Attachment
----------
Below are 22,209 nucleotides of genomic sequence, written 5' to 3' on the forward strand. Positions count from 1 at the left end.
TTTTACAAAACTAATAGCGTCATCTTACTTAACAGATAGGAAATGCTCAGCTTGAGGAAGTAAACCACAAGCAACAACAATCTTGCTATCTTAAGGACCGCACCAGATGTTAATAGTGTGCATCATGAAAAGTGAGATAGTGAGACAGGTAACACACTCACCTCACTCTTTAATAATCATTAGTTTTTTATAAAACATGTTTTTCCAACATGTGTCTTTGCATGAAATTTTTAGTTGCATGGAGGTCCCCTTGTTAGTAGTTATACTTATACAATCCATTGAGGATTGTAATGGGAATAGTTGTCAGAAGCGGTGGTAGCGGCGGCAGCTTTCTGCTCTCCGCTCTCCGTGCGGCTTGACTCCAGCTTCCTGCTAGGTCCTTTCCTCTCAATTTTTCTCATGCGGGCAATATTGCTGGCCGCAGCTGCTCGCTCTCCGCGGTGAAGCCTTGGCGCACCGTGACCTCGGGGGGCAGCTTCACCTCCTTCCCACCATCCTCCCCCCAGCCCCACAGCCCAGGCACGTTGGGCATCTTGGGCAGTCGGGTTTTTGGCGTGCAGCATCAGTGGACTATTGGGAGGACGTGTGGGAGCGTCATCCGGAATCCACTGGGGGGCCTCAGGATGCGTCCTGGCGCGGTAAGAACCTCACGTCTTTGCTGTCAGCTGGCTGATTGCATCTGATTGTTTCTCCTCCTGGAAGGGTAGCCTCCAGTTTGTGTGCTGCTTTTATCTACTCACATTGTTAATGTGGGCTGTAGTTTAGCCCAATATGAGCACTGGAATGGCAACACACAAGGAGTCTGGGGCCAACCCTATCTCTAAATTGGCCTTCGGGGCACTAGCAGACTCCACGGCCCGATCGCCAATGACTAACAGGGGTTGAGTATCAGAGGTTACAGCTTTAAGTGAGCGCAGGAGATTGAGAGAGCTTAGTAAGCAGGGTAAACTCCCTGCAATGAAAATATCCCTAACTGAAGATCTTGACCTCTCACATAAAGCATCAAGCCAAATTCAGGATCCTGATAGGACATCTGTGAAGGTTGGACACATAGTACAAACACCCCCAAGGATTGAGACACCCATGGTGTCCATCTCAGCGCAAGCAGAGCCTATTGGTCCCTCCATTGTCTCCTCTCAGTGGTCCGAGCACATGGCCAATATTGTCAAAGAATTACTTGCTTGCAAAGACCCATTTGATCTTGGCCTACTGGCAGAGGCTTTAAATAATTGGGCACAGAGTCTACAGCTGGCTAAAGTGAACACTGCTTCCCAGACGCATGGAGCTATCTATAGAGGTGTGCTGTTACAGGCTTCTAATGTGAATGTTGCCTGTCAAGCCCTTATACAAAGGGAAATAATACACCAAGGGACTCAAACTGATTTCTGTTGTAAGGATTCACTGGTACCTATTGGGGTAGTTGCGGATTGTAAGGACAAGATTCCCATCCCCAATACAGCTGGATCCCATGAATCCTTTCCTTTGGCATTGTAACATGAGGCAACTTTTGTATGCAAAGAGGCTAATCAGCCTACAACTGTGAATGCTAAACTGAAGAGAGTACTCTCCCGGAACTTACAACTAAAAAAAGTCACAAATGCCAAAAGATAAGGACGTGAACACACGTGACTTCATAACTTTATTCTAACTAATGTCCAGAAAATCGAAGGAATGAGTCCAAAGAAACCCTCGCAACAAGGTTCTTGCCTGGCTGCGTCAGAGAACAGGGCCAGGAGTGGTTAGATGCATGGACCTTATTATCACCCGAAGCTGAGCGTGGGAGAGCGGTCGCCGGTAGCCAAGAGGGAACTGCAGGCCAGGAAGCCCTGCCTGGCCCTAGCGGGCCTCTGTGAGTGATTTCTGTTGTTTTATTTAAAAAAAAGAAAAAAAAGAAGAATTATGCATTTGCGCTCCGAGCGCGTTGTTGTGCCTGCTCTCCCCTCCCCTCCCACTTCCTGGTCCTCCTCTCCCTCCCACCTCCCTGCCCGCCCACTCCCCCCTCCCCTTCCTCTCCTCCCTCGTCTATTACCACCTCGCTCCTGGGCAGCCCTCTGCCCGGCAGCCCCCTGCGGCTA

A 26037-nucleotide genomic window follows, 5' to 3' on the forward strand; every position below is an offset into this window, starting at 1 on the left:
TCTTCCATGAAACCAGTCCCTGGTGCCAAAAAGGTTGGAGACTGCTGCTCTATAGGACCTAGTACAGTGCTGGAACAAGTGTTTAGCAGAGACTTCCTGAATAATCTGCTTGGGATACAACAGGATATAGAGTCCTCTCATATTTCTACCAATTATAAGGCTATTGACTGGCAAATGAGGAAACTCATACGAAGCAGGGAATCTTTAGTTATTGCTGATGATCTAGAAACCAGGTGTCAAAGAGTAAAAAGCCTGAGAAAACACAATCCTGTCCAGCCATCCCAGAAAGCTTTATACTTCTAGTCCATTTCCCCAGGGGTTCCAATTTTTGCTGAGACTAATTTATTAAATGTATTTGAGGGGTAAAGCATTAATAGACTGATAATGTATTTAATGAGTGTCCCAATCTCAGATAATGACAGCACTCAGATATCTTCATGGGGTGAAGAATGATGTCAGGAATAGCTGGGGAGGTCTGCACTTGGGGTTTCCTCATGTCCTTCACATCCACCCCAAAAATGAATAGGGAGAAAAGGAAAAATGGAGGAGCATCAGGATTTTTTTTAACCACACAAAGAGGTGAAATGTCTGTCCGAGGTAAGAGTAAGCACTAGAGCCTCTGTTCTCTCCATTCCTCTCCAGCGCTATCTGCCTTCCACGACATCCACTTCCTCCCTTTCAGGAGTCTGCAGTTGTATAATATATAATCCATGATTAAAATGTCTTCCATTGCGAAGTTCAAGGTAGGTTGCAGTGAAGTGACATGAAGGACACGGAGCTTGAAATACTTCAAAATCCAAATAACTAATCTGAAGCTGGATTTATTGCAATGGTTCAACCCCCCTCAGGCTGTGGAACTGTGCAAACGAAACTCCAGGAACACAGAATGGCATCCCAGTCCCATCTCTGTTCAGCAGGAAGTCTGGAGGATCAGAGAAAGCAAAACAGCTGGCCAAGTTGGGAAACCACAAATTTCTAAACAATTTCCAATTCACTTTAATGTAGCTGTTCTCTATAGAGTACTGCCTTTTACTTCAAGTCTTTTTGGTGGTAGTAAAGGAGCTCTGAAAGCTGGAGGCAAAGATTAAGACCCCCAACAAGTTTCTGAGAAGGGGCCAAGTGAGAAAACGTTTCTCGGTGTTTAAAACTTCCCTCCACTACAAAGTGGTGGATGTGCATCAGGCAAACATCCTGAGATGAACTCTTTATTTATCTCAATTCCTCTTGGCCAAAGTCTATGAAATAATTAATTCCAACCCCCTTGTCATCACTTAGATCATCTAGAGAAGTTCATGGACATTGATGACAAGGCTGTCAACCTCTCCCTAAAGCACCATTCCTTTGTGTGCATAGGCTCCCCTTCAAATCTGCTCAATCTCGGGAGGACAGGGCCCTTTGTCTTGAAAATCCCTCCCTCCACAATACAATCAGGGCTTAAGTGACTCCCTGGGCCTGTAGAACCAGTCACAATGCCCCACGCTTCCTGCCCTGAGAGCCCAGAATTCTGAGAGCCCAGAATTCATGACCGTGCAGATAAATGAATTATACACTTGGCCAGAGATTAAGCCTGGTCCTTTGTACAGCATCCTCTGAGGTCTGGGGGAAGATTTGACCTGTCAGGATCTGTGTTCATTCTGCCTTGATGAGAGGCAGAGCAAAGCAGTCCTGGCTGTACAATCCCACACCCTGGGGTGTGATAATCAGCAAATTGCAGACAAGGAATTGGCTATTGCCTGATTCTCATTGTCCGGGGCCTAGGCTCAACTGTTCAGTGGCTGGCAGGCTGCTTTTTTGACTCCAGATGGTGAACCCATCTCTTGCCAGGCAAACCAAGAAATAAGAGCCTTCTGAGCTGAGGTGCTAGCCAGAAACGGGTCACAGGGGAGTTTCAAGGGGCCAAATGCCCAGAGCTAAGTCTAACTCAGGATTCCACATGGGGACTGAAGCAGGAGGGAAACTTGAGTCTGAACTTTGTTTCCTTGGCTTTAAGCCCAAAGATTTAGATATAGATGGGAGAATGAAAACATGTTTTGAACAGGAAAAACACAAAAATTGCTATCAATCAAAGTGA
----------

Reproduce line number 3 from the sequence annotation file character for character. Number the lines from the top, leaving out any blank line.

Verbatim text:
A 26037-nucleotide genomic window follows, 5' to 3' on the forward strand; every position below is an offset into this window, starting at 1 on the left: